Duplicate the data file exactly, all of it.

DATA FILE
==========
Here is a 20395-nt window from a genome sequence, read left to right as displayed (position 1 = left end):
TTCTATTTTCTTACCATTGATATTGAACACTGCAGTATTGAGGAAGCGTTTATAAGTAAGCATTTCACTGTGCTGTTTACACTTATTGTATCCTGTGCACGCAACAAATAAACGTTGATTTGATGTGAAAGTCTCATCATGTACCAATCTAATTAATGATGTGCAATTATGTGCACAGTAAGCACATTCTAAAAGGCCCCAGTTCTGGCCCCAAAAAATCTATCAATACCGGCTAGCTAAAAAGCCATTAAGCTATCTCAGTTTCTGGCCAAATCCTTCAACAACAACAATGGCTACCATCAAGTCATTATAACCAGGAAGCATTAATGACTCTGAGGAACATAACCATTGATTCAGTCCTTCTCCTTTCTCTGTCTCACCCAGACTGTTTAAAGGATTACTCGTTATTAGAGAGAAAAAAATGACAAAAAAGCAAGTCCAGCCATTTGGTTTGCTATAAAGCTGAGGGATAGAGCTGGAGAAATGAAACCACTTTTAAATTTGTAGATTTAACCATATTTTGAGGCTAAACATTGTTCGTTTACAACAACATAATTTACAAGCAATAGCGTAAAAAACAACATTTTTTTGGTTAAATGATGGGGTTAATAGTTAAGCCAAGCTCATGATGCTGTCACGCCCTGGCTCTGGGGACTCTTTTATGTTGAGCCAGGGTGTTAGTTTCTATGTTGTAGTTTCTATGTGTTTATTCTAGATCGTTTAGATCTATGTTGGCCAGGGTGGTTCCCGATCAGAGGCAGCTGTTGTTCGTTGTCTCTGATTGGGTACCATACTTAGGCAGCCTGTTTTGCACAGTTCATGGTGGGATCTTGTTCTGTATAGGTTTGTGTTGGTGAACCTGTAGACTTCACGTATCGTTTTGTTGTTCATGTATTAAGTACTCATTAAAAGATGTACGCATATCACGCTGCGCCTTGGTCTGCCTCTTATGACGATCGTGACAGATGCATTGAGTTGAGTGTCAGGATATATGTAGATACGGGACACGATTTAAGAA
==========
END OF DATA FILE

Here is a 20395-nt window from a genome sequence, read left to right as displayed (position 1 = left end):
TTCTATTTTCTTACCATTGATATTGAACACTGCAGTATTGAGGAAGCGTTTATAAGTAAGCATTTCACTGTGCTGTTTACACTTATTGTATCCTGTGCACGCAACAAATAAACGTTGATTTGATGTGAAAGTCTCATCATGTACCAATCTAATTAATGATGTGCAATTATGTGCACAGTAAGCACATTCTAAAAGGCCCCAGTTCTGGCCCCAAAAAATCTATCAATACCGGCTAGCTAAAAAGCCATTAAGCTATCTCAGTTTCTGGCCAAATCCTTCAACAACAACAATGGCTACCATCAAGTCATTATAACCAGGAAGCATTAATGACTCTGAGGAACATAACCATTGATTCAGTCCTTCTCCTTTCTCTGTCTCACCCAGACTGTTTAAAGGATTACTCGTTATTAGAGAGAAAAAAATGACAAAAAAGCAAGTCCAGCCATTTGGTTTGCTATAAAGCTGAGGGATAGAGCTGGAGAAATGAAACCACTTTTAAATTTGTAGATTTAACCATATTTTGAGGCTAAACATTGTTCGTTTACAACAACATAATTTACAAGCAATAGCGTAAAAAACAACATTTTTTTGGTTAAATGATGGGGTTAATAGTTAAGCCAAGCTCATGATGCTGTCACGCCCTGGCTCTGGGGACTCTTTTATGTTGAGCCAGGGTGTTAGTTTCTATGTTGTAGTTTCTATGTGTTTATTCTAGATCGTTTAGATCTATGTTGGCCAGGGTGGTTCCCGATCAGAGGCAGCTGTTGTTCGTTGTCTCTGATTGGGTACCATACTTAGGCAGCCTGTTTTGCACAGTTCATGGTGGGATCTTGTTCTGTATAGGTTTGTGTTGGTGAACCTGTAGACTTCACGTATCGTTTTGTTGTTCATGTATTAAGTACTCATTAAAAGATGTACGCATATCACGCTGCGCCTTGGTCTGCCTCTTATGACGATCGTGACAGATGCATTGAGTTGAGTGTCAGGATATATGTAGATACGGGACACGATTTAAGAA